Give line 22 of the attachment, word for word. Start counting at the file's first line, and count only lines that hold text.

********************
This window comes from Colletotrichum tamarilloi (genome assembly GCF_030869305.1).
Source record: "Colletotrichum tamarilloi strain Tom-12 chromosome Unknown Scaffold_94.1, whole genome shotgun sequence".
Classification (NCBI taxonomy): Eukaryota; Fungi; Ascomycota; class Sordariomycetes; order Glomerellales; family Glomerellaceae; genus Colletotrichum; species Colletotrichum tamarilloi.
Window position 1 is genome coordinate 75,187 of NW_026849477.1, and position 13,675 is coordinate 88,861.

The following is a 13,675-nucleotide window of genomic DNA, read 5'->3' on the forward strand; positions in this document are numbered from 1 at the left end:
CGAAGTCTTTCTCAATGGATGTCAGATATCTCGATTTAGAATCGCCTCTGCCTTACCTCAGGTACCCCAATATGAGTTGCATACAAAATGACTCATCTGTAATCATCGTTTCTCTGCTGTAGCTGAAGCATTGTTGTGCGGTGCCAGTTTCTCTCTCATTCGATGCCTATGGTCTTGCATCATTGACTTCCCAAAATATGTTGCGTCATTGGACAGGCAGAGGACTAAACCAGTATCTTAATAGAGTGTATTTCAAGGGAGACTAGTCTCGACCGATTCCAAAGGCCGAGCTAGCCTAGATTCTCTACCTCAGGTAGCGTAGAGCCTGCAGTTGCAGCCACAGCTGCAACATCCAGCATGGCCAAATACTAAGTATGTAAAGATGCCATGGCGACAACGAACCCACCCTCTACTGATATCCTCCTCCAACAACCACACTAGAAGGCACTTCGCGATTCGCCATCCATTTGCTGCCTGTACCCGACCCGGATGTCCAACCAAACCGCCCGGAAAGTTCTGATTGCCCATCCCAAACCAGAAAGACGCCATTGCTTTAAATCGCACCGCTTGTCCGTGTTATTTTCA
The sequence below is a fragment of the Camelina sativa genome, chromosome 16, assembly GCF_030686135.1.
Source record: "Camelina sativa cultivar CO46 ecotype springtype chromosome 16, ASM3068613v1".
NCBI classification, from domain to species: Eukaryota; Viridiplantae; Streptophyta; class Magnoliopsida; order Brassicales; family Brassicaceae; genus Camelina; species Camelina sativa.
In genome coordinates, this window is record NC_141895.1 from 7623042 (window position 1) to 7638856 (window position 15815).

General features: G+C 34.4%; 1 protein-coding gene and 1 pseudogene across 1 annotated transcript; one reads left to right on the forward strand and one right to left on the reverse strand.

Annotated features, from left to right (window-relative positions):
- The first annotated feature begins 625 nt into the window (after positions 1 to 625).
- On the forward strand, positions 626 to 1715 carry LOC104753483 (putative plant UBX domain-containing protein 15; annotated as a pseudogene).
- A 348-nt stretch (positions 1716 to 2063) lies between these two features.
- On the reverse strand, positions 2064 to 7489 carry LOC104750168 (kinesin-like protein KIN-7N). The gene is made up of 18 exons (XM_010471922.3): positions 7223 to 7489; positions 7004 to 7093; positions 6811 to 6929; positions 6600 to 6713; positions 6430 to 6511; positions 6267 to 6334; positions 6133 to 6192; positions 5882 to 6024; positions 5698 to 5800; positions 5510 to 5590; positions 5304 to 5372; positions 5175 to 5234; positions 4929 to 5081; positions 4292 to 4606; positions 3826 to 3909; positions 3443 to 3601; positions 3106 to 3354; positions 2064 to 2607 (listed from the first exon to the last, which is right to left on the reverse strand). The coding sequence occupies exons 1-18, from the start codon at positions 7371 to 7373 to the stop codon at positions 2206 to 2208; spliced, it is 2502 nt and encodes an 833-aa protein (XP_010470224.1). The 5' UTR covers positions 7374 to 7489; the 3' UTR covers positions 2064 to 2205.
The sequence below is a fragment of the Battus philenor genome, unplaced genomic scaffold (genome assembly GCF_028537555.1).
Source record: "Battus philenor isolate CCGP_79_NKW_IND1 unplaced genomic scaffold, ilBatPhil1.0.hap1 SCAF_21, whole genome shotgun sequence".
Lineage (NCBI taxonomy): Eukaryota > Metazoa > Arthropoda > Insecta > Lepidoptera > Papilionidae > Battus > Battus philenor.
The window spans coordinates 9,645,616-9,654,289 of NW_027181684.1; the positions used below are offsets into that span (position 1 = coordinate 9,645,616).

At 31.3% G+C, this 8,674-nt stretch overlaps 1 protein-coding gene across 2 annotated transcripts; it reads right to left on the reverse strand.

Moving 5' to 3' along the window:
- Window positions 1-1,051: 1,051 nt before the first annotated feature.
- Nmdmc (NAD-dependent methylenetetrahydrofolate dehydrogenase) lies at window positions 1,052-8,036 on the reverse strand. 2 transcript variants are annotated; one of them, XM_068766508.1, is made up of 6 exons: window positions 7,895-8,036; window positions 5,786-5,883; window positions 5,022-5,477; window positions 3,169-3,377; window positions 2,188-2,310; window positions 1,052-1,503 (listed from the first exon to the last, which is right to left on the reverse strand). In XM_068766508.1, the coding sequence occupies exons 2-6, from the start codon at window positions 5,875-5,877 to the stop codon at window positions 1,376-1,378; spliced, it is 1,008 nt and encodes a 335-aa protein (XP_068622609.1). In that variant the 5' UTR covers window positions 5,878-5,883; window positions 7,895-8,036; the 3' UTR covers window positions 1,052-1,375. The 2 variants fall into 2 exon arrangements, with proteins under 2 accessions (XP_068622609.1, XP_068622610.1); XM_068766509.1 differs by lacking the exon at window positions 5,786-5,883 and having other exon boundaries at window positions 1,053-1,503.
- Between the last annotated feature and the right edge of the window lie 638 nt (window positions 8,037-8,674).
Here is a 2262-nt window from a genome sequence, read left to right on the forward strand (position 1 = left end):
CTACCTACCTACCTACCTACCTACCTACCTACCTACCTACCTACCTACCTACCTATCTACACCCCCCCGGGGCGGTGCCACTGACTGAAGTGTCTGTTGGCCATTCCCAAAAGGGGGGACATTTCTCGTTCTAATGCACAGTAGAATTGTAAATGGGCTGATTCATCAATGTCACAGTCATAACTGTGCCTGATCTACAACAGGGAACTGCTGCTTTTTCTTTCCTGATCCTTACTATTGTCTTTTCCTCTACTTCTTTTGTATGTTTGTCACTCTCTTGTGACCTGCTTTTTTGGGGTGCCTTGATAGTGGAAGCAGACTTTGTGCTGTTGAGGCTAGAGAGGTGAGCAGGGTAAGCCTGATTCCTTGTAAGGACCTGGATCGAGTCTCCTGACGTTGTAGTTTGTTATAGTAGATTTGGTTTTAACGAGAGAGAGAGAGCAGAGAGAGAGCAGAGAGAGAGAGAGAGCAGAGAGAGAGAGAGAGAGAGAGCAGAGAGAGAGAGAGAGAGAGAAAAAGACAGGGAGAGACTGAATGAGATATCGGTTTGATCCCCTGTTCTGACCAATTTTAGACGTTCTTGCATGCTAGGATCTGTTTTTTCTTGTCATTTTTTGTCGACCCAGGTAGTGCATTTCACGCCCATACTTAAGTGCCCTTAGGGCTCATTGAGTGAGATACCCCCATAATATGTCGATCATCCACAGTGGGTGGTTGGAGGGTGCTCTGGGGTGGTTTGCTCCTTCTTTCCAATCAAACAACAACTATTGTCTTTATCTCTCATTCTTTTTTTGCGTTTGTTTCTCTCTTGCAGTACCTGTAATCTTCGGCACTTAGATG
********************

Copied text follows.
Moving 5' to 3' along the window: